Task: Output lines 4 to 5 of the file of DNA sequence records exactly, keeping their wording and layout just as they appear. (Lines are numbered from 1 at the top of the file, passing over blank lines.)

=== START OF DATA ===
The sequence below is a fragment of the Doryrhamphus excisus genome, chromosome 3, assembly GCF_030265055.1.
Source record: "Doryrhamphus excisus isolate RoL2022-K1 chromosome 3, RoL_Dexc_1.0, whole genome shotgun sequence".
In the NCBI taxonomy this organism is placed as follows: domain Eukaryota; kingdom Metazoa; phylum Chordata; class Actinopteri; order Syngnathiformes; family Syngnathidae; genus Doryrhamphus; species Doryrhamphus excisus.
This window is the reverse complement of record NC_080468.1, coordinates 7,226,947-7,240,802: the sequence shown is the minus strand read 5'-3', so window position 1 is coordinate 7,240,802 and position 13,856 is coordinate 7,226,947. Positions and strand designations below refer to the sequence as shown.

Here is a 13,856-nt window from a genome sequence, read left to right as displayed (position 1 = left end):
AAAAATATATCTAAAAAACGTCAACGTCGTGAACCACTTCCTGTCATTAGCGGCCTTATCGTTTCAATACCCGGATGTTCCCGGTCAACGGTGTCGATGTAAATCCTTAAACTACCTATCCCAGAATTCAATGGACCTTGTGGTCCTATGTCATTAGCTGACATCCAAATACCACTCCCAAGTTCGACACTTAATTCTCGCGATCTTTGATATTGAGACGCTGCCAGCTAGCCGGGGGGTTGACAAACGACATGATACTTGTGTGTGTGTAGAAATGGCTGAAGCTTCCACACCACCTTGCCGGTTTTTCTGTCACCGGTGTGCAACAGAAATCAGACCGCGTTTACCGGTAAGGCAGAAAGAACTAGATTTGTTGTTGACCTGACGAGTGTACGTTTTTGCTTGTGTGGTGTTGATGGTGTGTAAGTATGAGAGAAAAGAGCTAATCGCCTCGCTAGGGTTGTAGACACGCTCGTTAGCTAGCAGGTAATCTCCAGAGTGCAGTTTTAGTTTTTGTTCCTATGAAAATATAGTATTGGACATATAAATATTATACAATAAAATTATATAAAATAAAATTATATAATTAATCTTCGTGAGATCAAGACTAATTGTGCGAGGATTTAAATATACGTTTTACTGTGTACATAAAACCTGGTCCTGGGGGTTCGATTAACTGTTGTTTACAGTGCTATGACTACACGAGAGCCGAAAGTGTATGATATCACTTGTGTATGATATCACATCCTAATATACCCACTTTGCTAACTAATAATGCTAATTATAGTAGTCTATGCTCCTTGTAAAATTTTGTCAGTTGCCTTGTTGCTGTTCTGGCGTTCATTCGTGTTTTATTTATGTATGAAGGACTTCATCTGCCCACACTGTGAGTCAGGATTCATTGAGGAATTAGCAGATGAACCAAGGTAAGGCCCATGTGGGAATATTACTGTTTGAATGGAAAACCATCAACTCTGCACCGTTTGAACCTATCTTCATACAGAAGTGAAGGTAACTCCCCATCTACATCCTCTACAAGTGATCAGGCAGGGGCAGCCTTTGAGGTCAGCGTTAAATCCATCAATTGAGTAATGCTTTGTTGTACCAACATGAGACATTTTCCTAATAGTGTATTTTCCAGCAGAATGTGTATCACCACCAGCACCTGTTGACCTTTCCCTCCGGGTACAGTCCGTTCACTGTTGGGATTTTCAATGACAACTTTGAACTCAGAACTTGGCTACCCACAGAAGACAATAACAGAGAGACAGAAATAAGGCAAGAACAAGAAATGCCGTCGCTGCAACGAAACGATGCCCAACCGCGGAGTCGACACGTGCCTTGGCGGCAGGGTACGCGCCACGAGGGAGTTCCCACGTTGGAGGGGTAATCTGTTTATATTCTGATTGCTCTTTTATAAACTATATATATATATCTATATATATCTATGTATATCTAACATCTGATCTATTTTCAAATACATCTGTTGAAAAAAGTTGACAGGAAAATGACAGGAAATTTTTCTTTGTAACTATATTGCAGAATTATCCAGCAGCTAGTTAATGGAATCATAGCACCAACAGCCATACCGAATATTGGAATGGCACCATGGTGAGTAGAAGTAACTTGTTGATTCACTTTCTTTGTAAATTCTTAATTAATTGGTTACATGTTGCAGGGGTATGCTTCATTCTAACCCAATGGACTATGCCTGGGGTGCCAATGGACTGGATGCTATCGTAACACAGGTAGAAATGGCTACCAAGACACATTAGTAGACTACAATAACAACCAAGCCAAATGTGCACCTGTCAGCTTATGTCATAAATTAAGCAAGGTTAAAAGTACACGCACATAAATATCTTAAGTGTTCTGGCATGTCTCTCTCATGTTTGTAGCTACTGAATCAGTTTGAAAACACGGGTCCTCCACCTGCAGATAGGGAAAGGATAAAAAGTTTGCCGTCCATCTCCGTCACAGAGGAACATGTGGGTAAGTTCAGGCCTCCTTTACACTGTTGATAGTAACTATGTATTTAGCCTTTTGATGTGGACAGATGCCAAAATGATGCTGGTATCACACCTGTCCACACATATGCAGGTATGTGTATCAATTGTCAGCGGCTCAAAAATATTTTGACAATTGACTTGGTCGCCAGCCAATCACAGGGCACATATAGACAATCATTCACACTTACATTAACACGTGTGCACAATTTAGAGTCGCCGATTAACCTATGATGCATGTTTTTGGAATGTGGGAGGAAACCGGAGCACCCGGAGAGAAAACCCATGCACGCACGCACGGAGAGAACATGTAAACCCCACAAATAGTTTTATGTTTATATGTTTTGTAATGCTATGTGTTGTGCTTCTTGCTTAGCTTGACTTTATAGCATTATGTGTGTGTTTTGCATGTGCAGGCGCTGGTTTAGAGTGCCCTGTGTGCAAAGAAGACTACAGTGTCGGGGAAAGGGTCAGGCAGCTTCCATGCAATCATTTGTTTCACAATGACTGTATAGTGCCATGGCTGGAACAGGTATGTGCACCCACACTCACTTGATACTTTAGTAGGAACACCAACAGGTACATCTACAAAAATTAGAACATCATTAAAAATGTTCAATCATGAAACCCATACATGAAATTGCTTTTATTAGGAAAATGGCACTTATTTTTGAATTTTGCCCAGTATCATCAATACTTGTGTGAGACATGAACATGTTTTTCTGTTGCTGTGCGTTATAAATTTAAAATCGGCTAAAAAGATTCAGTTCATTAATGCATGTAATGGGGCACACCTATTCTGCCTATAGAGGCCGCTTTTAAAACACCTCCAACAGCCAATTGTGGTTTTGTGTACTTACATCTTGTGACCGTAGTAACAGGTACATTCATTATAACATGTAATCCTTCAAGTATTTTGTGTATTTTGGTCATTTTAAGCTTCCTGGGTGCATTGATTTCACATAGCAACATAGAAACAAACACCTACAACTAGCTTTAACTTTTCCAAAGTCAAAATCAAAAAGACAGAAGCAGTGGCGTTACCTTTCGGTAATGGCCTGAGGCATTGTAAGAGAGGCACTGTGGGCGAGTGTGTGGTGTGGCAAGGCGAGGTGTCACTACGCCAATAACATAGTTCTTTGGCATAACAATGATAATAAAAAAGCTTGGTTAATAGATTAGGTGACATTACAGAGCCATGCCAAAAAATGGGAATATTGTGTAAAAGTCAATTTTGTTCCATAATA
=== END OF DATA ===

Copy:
This window is the reverse complement of record NC_080468.1, coordinates 7,226,947-7,240,802: the sequence shown is the minus strand read 5'-3', so window position 1 is coordinate 7,240,802 and position 13,856 is coordinate 7,226,947. Positions and strand designations below refer to the sequence as shown.

Here is a 13,856-nt window from a genome sequence, read left to right as displayed (position 1 = left end):